The lines between pub, restaurant and coffee shop have blurred significantly in recent years and while a hot drinks menu is now common across the on-trade, can pubs really offer the same quality as a high street coffee shop?
Hot beverage specialists seem to think so – and they’ve offered some advice on how the on-trade can get its offer right and make the most of coffee’s popularity.
Andrew Jack, head of marketing at Matthew Algie, reckons consumers have become “more discerning” and that demand for higher quality has increased.
This presents an opportunity for publicans, according to Jack, who said offering barista-made coffee could drive sales throughout the day.
“For example, having a take-away option at lunch time, offering after an evening meal or recommending with dessert,” he said.
“Coffee is now on par with the pint as a tool for socialising so, for pubs and bars especially, offering well-made coffee throughout the day and in the evening is a good way to increase margins.”
Jack highlighted breakfast as the “fastest growing” period for sales growth and suggested operators consider adapting to cash in on this.
“Operators should consider extending trading hours and providing a great morning coffee menu in order to capitalise on these growing consumer trends,” said Jack.
When serving a cup of coffee, publicans should remember that true barista-style coffee doesn’t just taste good, it looks good too – a crucial factor in driving sales, according to Jack.
“Consumers drink with their eyes so the best way for operators to promote their hot beverages is to present them in a visually appealing way, both at the point of purchase and pre-purchase via point of sale imagery and in real life,” he said.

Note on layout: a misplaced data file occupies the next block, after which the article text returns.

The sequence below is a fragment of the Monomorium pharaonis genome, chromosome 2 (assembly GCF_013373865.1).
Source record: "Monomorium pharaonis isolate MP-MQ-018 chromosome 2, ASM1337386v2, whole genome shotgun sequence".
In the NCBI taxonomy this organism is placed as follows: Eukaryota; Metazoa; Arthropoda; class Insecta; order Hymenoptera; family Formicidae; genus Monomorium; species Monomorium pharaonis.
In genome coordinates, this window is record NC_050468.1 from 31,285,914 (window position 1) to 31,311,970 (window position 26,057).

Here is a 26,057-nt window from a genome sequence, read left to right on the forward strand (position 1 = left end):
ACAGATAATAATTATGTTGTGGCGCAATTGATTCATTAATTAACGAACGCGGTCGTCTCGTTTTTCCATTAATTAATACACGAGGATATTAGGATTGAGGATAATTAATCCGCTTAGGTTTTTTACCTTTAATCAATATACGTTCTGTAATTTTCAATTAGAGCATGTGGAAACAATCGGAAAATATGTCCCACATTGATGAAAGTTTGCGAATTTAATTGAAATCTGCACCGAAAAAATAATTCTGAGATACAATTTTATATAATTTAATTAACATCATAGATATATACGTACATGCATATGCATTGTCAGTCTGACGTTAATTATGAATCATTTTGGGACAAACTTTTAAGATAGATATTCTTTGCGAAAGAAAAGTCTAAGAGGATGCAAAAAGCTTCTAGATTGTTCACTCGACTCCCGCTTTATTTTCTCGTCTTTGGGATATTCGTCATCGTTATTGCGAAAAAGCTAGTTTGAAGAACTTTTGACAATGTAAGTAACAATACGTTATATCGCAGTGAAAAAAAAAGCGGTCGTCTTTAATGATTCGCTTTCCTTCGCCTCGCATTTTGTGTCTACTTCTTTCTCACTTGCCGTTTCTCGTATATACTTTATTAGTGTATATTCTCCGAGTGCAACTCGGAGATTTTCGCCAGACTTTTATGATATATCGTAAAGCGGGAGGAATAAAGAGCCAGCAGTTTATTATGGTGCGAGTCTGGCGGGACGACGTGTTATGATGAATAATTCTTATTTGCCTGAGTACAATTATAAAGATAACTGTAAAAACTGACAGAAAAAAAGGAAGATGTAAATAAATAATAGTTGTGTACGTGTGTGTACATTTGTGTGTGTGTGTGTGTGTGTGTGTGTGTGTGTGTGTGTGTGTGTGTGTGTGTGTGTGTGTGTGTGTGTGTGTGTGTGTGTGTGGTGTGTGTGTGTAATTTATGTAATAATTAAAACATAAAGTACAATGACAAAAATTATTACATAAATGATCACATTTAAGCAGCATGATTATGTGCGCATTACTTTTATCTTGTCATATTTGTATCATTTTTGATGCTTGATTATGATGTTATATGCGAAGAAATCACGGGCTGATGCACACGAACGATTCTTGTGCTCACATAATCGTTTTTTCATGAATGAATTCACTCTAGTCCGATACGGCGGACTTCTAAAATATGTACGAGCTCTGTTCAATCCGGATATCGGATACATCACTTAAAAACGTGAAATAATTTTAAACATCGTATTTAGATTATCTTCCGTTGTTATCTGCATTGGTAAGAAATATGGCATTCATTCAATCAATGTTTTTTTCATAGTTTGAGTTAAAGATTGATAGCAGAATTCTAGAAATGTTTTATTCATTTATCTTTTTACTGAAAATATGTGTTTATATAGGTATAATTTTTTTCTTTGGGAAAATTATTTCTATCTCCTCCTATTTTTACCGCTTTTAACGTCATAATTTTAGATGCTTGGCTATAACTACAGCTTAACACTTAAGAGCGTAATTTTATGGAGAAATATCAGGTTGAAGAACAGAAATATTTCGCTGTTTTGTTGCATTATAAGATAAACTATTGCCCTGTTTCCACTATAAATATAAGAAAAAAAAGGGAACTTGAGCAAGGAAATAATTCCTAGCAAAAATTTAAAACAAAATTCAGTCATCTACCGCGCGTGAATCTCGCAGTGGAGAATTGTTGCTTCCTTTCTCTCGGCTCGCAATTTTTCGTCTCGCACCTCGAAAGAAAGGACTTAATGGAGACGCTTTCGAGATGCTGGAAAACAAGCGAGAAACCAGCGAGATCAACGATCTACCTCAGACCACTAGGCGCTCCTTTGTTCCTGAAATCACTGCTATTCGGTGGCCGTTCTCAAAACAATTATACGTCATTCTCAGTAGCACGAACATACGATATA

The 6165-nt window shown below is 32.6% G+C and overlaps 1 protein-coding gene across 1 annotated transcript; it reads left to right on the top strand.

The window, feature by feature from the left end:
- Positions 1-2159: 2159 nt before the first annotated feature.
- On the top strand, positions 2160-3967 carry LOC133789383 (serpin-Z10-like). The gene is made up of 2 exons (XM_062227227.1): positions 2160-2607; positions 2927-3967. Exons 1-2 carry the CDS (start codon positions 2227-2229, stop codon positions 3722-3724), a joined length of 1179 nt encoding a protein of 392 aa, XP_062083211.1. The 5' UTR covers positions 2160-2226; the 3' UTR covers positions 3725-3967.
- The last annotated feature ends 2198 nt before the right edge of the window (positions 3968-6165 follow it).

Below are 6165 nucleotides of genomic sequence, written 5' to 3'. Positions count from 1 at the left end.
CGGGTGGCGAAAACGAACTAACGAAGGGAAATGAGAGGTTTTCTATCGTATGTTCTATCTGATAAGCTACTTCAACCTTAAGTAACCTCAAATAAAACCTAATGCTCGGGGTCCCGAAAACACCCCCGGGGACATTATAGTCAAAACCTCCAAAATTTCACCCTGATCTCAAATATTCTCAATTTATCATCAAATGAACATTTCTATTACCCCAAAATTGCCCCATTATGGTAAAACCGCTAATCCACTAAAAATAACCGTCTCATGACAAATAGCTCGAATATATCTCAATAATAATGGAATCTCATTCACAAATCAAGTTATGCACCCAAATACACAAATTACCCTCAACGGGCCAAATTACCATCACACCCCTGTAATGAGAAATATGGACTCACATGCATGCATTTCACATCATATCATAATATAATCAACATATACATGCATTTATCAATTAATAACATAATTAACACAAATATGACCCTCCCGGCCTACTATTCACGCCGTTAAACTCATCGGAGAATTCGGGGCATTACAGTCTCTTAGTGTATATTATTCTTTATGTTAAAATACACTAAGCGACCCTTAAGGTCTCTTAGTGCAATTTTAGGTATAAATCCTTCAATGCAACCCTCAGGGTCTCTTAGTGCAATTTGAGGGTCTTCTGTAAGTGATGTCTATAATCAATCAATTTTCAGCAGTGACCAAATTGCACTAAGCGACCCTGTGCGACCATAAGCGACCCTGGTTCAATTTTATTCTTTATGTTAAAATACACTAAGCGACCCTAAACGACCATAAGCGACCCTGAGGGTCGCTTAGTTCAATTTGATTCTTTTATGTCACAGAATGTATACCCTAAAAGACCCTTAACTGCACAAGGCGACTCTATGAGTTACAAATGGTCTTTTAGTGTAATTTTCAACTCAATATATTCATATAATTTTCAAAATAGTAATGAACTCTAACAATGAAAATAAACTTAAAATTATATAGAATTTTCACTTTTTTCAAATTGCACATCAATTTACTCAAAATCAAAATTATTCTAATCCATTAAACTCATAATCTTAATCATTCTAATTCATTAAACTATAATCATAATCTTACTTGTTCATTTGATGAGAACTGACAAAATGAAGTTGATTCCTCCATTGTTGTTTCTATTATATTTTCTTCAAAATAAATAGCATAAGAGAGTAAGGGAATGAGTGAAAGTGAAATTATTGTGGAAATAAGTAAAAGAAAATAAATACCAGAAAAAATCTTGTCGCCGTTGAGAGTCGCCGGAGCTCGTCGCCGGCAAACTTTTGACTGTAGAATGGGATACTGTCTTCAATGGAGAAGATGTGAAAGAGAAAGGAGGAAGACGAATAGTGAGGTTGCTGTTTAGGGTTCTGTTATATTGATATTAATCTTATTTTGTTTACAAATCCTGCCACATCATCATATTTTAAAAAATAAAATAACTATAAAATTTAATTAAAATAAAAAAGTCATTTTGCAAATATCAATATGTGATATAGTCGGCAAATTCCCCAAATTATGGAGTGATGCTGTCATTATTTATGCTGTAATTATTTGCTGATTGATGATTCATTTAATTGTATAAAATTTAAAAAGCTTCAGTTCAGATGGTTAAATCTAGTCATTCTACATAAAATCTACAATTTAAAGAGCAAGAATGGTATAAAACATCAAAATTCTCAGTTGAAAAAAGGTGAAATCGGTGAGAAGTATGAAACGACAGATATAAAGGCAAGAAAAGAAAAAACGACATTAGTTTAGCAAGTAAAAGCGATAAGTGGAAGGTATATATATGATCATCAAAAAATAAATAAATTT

“This is particularly effective with speciality drinks as these often contain eye-catching or unusual ingredients and are only available for a limited period which adds value to the offer.”
If operators want to ensure they are selling a top quality, aesthetically pleasing cup of coffee then they’re going to need to bring staff up to speed. Training is key to achieving this, said Jack.
“Staff should be trained in how to serve the drinks to a tried and tested spec and garnish them indulgently, for example with cream or other speciality toppings,” he said.
“It is worth considering the style of cups and glassware – for example jam jars, highball glasses – and colours of straws to use when serving speciality and seasonal drinks, as these also play a part in presentation.”
Simon Frost, chairman of the Catering Equipment Suppliers Association, agreed that training is vital, and advised operators to check that this is something their coffee supplier offers – not just for quality assurance, but for maintenance reasons too.
“Staff misuse of equipment is the most common reason for breakdowns and service call-outs,” said Frost.
“It’s essential that staff are trained not only to use but also to look after equipment – that’s the only way to ensure it is working safely and at optimum efficiency.”
Coffee machines, like any equipment that uses water, must be carefully looked after, Frost said, warning that a neglected machine “will deteriorate”.
“Follow the manufacturer’s cleaning instructions and make sure the equipment is regularly maintained under a service agreement,” he said.
Whether it’s maintenance or pouring technique, operators must strive for high standards, according to Frost, who added that falling short in this area could put customers off.
“Beverage service is all about quality and taste, and it’s vital to get it right; a bad cup of tea or coffee leaves a lasting impression and may put off repeat custom, however good the rest of your offering may be,” he said.